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Year : 2015  |  Volume : 22  |  Issue : 2  |  Page : 76-81

Mammographic calcifications in women in Ibadan, South-West Nigeria: A seven years review

1 Department of Radiology, College of Medicine, University College Hospital, University of Ibadan, Ibadan, Nigeria
2 Department of Radiology, University College Hospital, Ibadan, Nigeria

Correspondence Address:
Adenike Temitayo Adeniji-Sofoluwe
Department of Radiology, College of Medicine, University College Hospital, University of Ibadan, Ibadan
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Source of Support: None, Conflict of Interest: None

DOI: 10.4103/1115-3474.162147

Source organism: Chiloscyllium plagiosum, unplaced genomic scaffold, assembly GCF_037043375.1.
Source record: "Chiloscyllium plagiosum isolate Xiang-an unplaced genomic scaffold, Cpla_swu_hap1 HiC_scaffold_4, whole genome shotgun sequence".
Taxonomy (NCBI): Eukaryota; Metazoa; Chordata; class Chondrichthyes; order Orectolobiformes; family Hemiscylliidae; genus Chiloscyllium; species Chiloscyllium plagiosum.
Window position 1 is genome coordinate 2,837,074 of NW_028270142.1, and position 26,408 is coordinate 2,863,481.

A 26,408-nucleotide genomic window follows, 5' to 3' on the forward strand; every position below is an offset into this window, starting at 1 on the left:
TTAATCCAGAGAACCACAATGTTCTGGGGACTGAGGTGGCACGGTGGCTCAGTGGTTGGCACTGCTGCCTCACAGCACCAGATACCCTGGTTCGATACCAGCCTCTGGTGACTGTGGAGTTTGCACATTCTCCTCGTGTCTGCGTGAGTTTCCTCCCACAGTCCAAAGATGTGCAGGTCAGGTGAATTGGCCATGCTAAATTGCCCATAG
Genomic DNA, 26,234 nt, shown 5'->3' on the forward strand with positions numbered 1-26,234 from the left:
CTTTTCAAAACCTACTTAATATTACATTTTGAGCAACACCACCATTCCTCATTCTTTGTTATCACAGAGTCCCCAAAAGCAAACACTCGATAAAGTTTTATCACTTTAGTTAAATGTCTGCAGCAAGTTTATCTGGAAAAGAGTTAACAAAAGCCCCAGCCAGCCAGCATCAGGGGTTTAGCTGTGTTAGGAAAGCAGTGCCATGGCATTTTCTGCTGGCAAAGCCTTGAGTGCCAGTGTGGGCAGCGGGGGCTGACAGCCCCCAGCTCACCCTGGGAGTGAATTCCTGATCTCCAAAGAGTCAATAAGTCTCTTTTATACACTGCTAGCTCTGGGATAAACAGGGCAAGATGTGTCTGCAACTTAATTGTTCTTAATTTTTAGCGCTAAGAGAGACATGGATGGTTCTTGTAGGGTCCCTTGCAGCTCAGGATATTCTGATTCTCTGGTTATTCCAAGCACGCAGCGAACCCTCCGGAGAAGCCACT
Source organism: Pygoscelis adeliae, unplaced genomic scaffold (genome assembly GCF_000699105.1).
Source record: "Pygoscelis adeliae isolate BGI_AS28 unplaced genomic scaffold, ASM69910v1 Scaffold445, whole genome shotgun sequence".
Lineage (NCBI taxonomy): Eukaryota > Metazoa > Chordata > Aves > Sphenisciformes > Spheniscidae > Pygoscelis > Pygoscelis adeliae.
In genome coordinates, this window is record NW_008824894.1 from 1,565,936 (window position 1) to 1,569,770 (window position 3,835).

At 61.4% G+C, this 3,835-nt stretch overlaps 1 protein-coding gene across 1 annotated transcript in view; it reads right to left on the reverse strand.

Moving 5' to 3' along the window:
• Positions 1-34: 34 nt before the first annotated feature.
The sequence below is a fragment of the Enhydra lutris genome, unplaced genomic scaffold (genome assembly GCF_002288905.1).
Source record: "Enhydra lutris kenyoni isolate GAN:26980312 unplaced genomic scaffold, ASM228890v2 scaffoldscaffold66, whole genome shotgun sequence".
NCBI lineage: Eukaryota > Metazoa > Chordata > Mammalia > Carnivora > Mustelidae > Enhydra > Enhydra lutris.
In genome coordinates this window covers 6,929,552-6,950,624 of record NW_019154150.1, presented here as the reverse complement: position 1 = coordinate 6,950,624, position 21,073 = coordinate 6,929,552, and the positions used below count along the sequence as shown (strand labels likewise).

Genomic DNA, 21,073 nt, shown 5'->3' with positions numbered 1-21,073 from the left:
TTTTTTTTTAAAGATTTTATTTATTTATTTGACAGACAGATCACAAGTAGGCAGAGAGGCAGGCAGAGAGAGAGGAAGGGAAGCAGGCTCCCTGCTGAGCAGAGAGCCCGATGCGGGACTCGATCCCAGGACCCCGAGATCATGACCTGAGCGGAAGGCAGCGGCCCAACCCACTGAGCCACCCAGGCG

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Background/Aims: The purpose of this paper is to present the various types of calcifications seen on mammograms in Nigerian women in Ibadan. The study was to describe calcifications using the American College of Radiology Breast Imaging Reporting and Data System (ACR-BIRADS) classification, document the incidence of the various types of calcifications in a Nigerian population and also report on any association between these calcifications and the demographic variables. Materials and Methods: A prospective study of 894 mammograms done in the Radiology Department of the University College Hospital, Ibadan over a seven year period (2006–2013). The mammographic evaluation was carried out by two radiologists. Calcifications were described and classified using the ACR-BIRADS system. Patients' demographic data were obtained using the departmental breast imaging questionnaire. Results: Of the 894 women (with an age range of 30–82 years), 213 (23.8%) had calcifications on their mammograms. Macro-calcifications (81.2%) were more common than micro-calcifications (18.8%). The most common distribution of these calcifications was the clustered type. Vascular calcifications (31.2%) were the common morphologic type of macro-calcifications while the punctate calcifications (15.5%) were the common morphologic type of micro-calcifications. About 12.3% of the women had associated masses, 3.3% had associated asymmetric density and 1.9% had associated architectural distortion. A quarter of micro-calcifications fell under 'higher probability of malignancy' (BIRADS 3) and 39% fell under 'intermediate concern of malignancy' (BIRADS 2). 18.4% of the women were asked to undergo further imaging studies. Conclusion: We have reported the various types, distributions and morphology of calcifications seen in an African population, similar to those seen in developed countries.

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